Systemic microRNA measurement, a useful tool for intelligent clinical decision support systems in bladder cancer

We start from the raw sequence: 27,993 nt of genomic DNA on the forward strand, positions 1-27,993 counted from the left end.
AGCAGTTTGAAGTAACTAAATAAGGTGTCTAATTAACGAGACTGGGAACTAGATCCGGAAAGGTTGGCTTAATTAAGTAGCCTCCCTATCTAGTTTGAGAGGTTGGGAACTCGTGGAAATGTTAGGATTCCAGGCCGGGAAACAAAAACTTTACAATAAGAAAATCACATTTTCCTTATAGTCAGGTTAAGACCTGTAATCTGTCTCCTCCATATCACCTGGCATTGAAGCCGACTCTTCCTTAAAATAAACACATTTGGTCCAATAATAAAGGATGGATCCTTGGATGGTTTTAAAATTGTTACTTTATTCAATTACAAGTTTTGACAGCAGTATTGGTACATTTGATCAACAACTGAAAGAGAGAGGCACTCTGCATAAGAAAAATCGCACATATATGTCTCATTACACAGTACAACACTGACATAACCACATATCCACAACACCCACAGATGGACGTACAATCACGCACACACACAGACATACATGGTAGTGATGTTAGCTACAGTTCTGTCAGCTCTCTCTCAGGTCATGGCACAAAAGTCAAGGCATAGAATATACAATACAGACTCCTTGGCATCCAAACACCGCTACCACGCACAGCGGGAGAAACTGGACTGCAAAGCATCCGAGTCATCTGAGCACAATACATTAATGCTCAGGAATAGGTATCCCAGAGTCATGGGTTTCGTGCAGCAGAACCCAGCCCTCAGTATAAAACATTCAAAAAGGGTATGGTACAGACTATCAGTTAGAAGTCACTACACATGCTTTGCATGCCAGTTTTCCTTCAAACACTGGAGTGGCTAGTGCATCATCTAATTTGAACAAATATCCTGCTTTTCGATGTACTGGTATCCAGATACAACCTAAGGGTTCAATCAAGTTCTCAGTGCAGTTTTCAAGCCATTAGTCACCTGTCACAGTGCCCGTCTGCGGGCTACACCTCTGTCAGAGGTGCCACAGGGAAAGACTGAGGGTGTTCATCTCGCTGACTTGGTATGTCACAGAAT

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Purpose: Urothelial carcinoma of the bladder (UC) is the 4th most common solid malignancy in men and 5th most common overall with an estimated 70,000 new cases of UC and over 14,000 deaths from the disease expected in 2010 in the United States. Although the majority of patients with invasive UC present without radiographic or clinical evidence of disease beyond the bladder, up to 56% of patients die from the result of occult metastasis not detected by current staging modalities. The potential of microRNAs (miRs) as novel tumor markers has been the focus of recent scrutiny because of their tissue specificity, stability, and association with clinicopathological parameters. Prognostic tools based on conventional clinical and pathologic staging can quantify the risk of death from UC, but their accuracy is imperfect due to the heterogeneous biologic behavior of tumors and/or patients with similar clinical and pathologic features. Use of biomarkers specific to the tumor and/or patient can provide prognostic utility over that available from routine clinical features. Data have emerged documenting altered systemic miRs expression across a spectrum of cancers, thus the potential to rapidly screen individuals by analyzing miRs from serum collected by venipuncture is minimally invasive and reproducible and may identify reliable tools for screening or early detection of UC. Our aim was to assess the expression of all known and predicted non-coding RNAs species, contrasting the miRs in the circulation of patients with superficial or invasive UCs or without any cancerous disease, to determine whether we can identify systemic miRs as screening tools for bladder cancer. Patients and Methods: Whole blood samples were prospectively collected from preoperative cancer (n=20) or non-cancerous patients (n=18), with similar age and sex distribution. Total RNA was isolated from plasma, and hybridized with MDACC custom-made non-coding RNAs (ncRNA) arrays, yielding 19200 measurement values per patient. We used the freely available biostatistics suite Bioconductor together with custom algorithms in R for all preprocessing steps and the biomarker optimization. The best biomarker combines two potentially contradictory features: high accuracy and low number of predictors. Several statistical and machine learning methods were tested for developing intelligent clinical decision support systems for diagnosis prediction: random forests of classification trees, nearest shrunken centroids, and logistic regression. For all of them, we applied appropriate techniques to estimate the generalization performance of the obtained classifiers (bootstrapping for the random forests, cross-validation for the other two methods). Results: Screening for differentially expressed miRs by applying t-tests and subsequently computing false discovery rates identified 79 miRs at that are likely to be systematically dysregulated (local FDR < 0.5) in serum of UC patients. None of these 79, however, suffices by itself to distinguish UC cases from control patients. This demonstrates the need for multivariate biomarkers that cleverly combine the expression levels of several miRs into a single prognostic figure. The three classification methods that we used to find such combinations were compared for their predictive accuracy. The logistic regression (LR), preceeded by a coarse unsupervised filtering of miRs, turned out to be the most accurate algorithm in this application scenario. In a leave-one-out cross-validation (LOO-CV) it was able to predict the presence or absence of bladder cancer correctly in 87% of cases, based on the expression levels of 568 miRs and the gender of the patients. We also applied LR to separate invasive BC from other cases (which could be either superficial BC or normal), where we achieved 92% LOO-CV accuracy. For the 3-way classification problem, the accuracy was 79%. Investigation of the computational results suggests that the analysis of a larger data set could likely lead to more accurate classifiers based on fewer miRs. We observe a relatively high prognostic utility of the gender, roughly on par with that of the most informative miRs, which is not surprising given the vast difference of incidences of UCs in males and females. Conclusion: These findings suggest that invasive UCs display specific systemic miR profiles, which could aid in discriminating among other pathologies usually encountered at similar age groups of patients. This finding is of notable clinical consequence and predicts unlimited potential for impacting clinical practice patterns by directing appropriate management of this disease and reducing death from UC. The use of reliable markers also has the potential for reducing the cost of health care delivery by improving and streamlining surveillance protocols, and by personalizing the therapy.

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